- Discuss some bases for choosing to intervene or not.
- Explain some of the barriers to a leader’s intervention’s effectiveness.
- Predict some group member behaviors or cases I may find challenging.
- Explain group member behaviors characteristic of various group stages.
- Identify and discuss common challenges to group cohesion, such as variable attendance or infrequency of meetings.
- Identify changes that may occur in a presenter’s self-evaluation through Balint work.
- Explain how changes may occur for members during the casework, not just for the presenter.
- Create plans for continuing development as a Balint leader, whether through group attendance, consultation, or further training.
A specific schedule will be worked out as part of the contract you sign with the ABS. As an example, we might start at 8 AM on a Thursday, finishing by midday on Saturday. Generally speaking participants will not have evening sessions. Note that participants must be free from clinical or other demands during the time of the training; one of the benefits of the format is that the organization can tailor that availability to best suit its purposes.
The American Balint Society is approved by the American Psychological Association to sponsor continuing education for psychologists. The American Balint Society maintains responsibility for this program and its content.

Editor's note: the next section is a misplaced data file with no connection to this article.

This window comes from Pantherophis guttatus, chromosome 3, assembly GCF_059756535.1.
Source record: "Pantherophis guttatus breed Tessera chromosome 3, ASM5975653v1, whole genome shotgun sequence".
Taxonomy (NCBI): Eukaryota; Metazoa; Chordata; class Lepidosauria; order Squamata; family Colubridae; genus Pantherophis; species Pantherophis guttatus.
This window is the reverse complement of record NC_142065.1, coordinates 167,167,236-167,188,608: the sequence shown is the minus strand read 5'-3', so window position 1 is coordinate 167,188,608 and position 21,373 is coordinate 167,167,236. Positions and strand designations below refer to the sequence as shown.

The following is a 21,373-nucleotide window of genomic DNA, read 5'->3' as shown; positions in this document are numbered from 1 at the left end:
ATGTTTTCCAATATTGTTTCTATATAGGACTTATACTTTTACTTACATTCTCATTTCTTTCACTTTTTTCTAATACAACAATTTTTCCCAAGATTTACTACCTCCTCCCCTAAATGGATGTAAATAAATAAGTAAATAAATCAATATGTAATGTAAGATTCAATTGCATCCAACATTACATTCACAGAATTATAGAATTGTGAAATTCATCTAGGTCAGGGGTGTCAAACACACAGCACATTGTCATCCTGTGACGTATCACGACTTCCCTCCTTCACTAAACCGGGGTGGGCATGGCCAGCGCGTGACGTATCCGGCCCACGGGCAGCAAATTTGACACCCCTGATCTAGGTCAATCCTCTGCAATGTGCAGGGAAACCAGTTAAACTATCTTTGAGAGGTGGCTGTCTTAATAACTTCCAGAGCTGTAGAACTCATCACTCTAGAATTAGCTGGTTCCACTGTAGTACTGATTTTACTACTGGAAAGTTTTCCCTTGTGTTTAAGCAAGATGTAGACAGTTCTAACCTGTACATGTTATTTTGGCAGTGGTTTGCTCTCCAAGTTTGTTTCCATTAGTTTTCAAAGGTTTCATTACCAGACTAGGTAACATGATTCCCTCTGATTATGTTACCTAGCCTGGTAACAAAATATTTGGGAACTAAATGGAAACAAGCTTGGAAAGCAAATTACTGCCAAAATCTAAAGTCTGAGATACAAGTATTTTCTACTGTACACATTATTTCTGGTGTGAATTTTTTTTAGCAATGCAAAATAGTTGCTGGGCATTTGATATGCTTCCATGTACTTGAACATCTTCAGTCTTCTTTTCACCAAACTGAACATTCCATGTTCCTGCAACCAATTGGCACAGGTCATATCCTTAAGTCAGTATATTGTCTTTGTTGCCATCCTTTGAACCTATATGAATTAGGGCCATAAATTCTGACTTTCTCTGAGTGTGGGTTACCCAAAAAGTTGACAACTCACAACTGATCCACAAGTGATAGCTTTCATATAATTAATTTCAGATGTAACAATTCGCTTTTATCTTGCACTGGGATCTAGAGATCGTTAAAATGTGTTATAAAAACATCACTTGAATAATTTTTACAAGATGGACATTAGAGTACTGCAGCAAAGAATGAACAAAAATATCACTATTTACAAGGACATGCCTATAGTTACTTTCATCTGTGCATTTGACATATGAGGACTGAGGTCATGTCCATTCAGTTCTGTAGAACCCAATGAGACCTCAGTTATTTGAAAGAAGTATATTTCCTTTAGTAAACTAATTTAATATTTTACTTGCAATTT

Logistics -- to be provided by the hosting organization
- A room large enough for a comfortable circle of 12-13 chairs, with a door, preferably not near high noise/traffic areas. Privacy and confidentiality are important for room selection. If two groups are planned, two such rooms will be needed.
- Projection capability for an introductory powerpoint presentation;
- Video set-up with good sound pick up within the group circle;
- Video playback setup (on a TV or screen) with ability to start and stop the video;
- Snacks, coffee, water, tea, etc. for breaks;
- Lunch on the full days of the training (note that the schedule does not include travel time, so lunch will need to be nearby);
- Break area (also near the meeting room);
- Understanding/expectation that:
- participants will not be interrupted or called away during the training (barring a family emergency);
- participants will be present for all sessions, as cohesion/group development is a critical part of the training;
- participants are clinically active and willing to present cases;
- participants should be aware that this type of training can stir up strong feelings. If someone is at a particularly vulnerable time in their life, they may want to consider completing this training at a later date;
- CME/CE will be granted, either through the hosting organization or the ABS, as arranged in their contract;
- Preparation of folders for each participant with introductory information, name badges, contact information for all participants and faculty.
The basic cost of a Balint Intensive on the Road is set by the society. It is less expensive than sending a comparable number of participants to regular Intensives. Apart from the basic fee ($7,000-$10,000 at this writing) the organization pays housing, transportation and meals (or a per diem) for all faculty, and any costs associated with the logistics listed above. To discuss your situation or to work out a contract, contact the Coordinator of Intensives.